fertile ground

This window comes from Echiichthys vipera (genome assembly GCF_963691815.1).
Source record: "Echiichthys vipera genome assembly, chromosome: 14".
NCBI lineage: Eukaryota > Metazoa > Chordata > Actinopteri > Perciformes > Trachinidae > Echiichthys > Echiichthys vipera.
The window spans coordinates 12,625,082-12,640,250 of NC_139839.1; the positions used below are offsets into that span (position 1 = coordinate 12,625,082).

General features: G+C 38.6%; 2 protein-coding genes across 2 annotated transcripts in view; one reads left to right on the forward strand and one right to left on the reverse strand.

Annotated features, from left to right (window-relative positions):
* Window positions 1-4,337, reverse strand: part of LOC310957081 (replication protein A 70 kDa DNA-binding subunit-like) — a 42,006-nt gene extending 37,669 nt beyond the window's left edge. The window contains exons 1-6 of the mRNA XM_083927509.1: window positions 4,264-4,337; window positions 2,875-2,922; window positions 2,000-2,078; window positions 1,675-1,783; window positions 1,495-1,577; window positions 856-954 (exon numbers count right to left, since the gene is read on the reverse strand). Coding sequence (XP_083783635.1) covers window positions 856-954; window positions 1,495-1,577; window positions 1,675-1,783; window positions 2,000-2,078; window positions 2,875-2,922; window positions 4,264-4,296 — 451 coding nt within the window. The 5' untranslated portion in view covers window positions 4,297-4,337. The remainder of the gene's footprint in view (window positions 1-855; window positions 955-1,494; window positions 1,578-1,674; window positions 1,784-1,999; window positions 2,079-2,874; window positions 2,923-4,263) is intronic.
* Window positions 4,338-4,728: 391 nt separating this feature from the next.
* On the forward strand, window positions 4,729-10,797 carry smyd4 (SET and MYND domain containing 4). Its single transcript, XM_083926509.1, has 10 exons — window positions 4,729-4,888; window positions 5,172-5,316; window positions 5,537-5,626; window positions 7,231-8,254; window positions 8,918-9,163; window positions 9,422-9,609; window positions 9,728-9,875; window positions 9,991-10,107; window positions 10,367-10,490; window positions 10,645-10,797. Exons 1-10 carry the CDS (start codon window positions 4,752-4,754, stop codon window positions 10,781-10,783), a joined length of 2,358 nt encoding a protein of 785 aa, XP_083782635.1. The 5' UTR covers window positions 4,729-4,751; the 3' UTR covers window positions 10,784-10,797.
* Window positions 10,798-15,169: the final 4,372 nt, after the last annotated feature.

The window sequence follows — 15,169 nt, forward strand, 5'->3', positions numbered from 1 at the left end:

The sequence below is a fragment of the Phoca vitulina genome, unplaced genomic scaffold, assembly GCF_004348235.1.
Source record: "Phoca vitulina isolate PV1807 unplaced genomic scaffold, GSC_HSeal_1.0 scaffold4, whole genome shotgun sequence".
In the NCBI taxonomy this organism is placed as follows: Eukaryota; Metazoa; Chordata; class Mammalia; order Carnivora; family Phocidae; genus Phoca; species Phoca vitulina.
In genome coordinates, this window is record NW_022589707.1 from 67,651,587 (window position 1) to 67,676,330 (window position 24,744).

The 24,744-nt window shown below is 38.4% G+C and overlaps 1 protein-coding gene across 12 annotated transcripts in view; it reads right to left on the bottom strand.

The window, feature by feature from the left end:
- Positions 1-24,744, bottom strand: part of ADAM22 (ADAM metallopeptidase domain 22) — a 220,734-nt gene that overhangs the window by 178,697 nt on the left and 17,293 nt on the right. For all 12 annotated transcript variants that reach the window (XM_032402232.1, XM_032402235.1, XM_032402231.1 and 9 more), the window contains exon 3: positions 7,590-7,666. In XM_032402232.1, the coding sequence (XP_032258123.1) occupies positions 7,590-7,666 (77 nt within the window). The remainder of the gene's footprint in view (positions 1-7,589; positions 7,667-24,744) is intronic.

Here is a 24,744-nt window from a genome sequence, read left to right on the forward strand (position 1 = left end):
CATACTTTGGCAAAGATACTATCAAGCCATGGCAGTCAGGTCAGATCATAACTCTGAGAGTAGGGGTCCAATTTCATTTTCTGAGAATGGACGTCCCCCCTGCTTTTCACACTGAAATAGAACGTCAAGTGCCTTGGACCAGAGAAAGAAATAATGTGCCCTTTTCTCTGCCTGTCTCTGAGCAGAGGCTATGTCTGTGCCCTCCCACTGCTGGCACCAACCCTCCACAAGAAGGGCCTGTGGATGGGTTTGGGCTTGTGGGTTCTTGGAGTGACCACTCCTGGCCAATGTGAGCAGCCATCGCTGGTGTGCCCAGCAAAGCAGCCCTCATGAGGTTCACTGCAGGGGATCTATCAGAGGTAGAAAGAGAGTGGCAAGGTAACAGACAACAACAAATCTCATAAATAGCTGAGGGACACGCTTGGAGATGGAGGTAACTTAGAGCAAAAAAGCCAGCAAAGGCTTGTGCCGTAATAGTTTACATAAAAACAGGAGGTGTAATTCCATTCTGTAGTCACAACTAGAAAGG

My time here in Elmsted, Kent is almost solely dedicated to the flute and practice. The other day, I was asked by one of the neighbours (by neighbour I do not mean next door, but rather, across a field) what I do when I am not practicing or at the Studio. I stared into my cup of tea, a pause, for a moment of consideration before I gave an answer. You see, there is not much else to do here than practice, go for walks in the woods, and get creative with a limited diet. However, in this time away from the clamorous seduction of city living I have found gentle entertainment in my the machinations of my own mind. Being here has extended opportunities beyond the flute. I have found more time to compose music and experiment with musical ideas I have wanted to try for some time. During this course I started making composition part a regular practice through composing my own warm-ups and exercises for flute to some larger projects not directly involving the flute. In the last three and a half months I composed my first string quartet ‘A Waning Body‘ that was premiered at the Environmental Sound Art, Classical Music and Australian Female Composers concert at the Queensland Conservatorium of Music. Each note from this work is a sonic translation of data collected from Antarctic Mass Variation since 2002. It was a concept I’d wanted to explore for some time as a means to promote heightened awareness on the alarming rate of climate change. Consequently, it’s full of sounds that aren’t meant to make anyone feel terribly comfortable. I also wrote a piece for percussion/speaker and fixed media dedicated to my Brisbane duo partner, Joyce To for her solo recital at the Tilde New Music Week in Melbourne. I’ve been exploring spoken elements with vessels (glass, flutes) and wanted to create a piece that featured this idea as a central element. And thus ‘Ingrained/in-grains’ came into existence. There’s no recording as of yet but you can listen to the fixed media component here. There are other ideas and concepts that are still in an embryonic state but are slowly taking form. I am also beyond excited to announce that a ‘Noisy Women’ concert will be happening again this year for International Womens Day (8 March). Last year the concert received overwhelming support from the Brisbane community and beyond with an audience exceeding the capacity of the venue and many more watching nationally and internationally into the live-stream. As well as being a concert celebrating the valuable contributions of women throughout musical history it is also a space to promote established and new works by women. How can masterpieces be made if they are not heard? Hence, this year the concert is happening again, albeit under a new and very exciting name (with an equally exciting acronym): Women of Noise. This year I also have a talented team of young musicians (Courtney Lovell, Anna Rabinowicz, Sasha Walker, Elizabeth Shearon) on the creative and organising unit who are undoubtably the backbone of the project. More information regarding the program and musicians involved will be available on our Facebook and Instagram so be stay tuned to exclusive sneak peeks and exciting updates!